Home Outreach Leaders My Homeless Friend

My Homeless Friend


In recent months, a man began standing at the top of the interstate off-ramp near my home with a small, cardboard sign asking for money. He is homeless. His name is Darren.

I know this because I asked him. I passed him too many times to ignore him. He seemed there to stay, so I rolled down my window one day and gave him some money. I had seen him picking up trash along the road, so when I gave him the bill I said, “Thanks for picking up trash.”

After that day, that area remains impeccably clean.

After my third or fourth gift, I felt comfortable saying, “Hey, give me your name.” He said, “I’m Darren.” I said, “I’m Jim.” Then I said: “Buddy, tell me what you need. What can I do to help?” He said: “I need a job. I had some work, but they didn’t pay me. I need a job.”

I said, “Let me go to work on that.”

He said, “Thank you.”

Since then, we have always addressed each other by name.

A few weeks later, when my car went past him and I rolled my window down to ask him how he was doing, he said: “I hurt my finger. I need a cast or something. It hurts. Bad. Can you help me?” He held out the badly bent finger. The light had turned green, and I had to start pulling away, but he followed my car, trotting along, saying, “It hurts, can you help me?”

I shouted as I had to begin to accelerate, “I’ll be back!”

I’m sure he didn’t believe me. I’m not sure I believed me. My wife, Susan, was with me. I had told her about Darren, but this was the first time she had met him. I asked her: “Are you okay if I take care of this? I’m starting to have something of a relationship with him.”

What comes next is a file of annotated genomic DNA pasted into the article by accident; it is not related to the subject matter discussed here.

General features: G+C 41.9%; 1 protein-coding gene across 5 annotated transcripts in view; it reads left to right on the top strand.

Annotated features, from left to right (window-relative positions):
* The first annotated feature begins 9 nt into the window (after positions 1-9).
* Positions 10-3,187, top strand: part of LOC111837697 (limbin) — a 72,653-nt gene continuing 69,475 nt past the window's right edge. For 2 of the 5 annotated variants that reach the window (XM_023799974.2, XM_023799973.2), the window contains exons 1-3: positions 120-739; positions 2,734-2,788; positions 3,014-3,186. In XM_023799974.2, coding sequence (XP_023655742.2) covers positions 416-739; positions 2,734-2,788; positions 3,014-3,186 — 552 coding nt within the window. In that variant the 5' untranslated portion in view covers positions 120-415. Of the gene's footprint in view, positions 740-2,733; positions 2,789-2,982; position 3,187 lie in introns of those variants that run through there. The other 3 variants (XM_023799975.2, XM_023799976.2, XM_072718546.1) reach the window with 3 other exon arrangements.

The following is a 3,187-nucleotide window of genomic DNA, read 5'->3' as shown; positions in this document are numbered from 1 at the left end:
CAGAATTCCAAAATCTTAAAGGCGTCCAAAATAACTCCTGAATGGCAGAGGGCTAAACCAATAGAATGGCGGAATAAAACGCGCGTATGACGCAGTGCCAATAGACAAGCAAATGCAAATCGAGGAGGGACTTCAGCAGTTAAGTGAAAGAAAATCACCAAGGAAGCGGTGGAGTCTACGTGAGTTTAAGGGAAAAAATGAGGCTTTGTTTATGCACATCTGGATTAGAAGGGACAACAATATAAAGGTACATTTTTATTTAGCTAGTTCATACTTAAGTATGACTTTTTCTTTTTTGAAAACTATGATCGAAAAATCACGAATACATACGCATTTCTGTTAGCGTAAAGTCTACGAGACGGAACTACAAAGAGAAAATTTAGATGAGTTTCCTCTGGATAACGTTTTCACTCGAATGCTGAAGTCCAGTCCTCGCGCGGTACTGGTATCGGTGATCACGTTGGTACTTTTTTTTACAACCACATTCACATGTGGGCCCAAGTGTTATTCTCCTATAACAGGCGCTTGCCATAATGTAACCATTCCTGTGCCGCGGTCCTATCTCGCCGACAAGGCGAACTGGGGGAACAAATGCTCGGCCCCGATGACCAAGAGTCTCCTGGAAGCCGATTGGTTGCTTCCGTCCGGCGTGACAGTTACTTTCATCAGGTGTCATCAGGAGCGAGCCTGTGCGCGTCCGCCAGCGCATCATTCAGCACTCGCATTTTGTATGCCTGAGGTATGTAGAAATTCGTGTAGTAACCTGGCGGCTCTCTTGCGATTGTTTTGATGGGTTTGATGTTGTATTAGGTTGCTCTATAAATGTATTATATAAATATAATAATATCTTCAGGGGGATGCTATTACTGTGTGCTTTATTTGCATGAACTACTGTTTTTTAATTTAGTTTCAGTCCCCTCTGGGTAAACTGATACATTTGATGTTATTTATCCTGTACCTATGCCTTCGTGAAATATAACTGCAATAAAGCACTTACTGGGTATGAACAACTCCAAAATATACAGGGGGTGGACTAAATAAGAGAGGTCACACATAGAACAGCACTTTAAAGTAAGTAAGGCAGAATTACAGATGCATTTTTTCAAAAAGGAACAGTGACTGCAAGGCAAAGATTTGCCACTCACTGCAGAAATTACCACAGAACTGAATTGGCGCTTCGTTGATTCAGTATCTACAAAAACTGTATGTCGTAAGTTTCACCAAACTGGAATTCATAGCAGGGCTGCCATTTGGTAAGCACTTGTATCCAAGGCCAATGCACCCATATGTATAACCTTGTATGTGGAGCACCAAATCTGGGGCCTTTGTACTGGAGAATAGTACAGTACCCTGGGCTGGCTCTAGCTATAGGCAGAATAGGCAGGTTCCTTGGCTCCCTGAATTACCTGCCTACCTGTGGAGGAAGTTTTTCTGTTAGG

Her response: “Absolutely!”

I went to a nearby CVS and got a hurt-finger repair kit (I was pleasantly surprised they exist) and a small bottle of Tylenol, along with a bottle of water. I went back to where he had been begging, but he wasn’t there. I suspected that back in the trees nearby he had to have a tent or some kind of shelter, so I pulled my car off to the side of the road, leaving Susan in the car, and went looking. There I found a tent, and it looked exactly like one of the tents that Meck had given out to the homeless community during the heart of the pandemic.

Only God.

I called out: “Darren! Darren! It’s Jim!”

He came out of the tent and met me warmly, and I gave him the plastic bag holding the care kit for his finger and the pain medication. I told him what was inside and what little I knew about how to use it, and he thanked me over and over and told me I was a good man.

I knew I wasn’t. I’m deeply sinful and in need of a Savior. But I could see how he felt that anyone who cared about him was “good.”

A day or two later my car, Darren and the off-ramp stoplight timing coincided again. I rolled down my window and asked how he was doing. He said, “Thank you, my finger is so much better.”

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James Emery White is the founding and senior pastor of Mecklenburg Community Church in Charlotte, NC, and the ranked adjunct professor of theology and culture at Gordon-Conwell Theological Seminary, where he also served as their fourth president. His newest book, Christianity for People Who Aren’t Christians: Uncommon Answers to Common Questions, is now available on Amazon or at your favorite bookseller. To enjoy a free subscription to the Church & Culture blog, visit ChurchAndCulture.org, where you can view past blogs in our archive and read the latest church and culture news from around the world. Follow Dr. White on Twitter, Facebook and Instagram.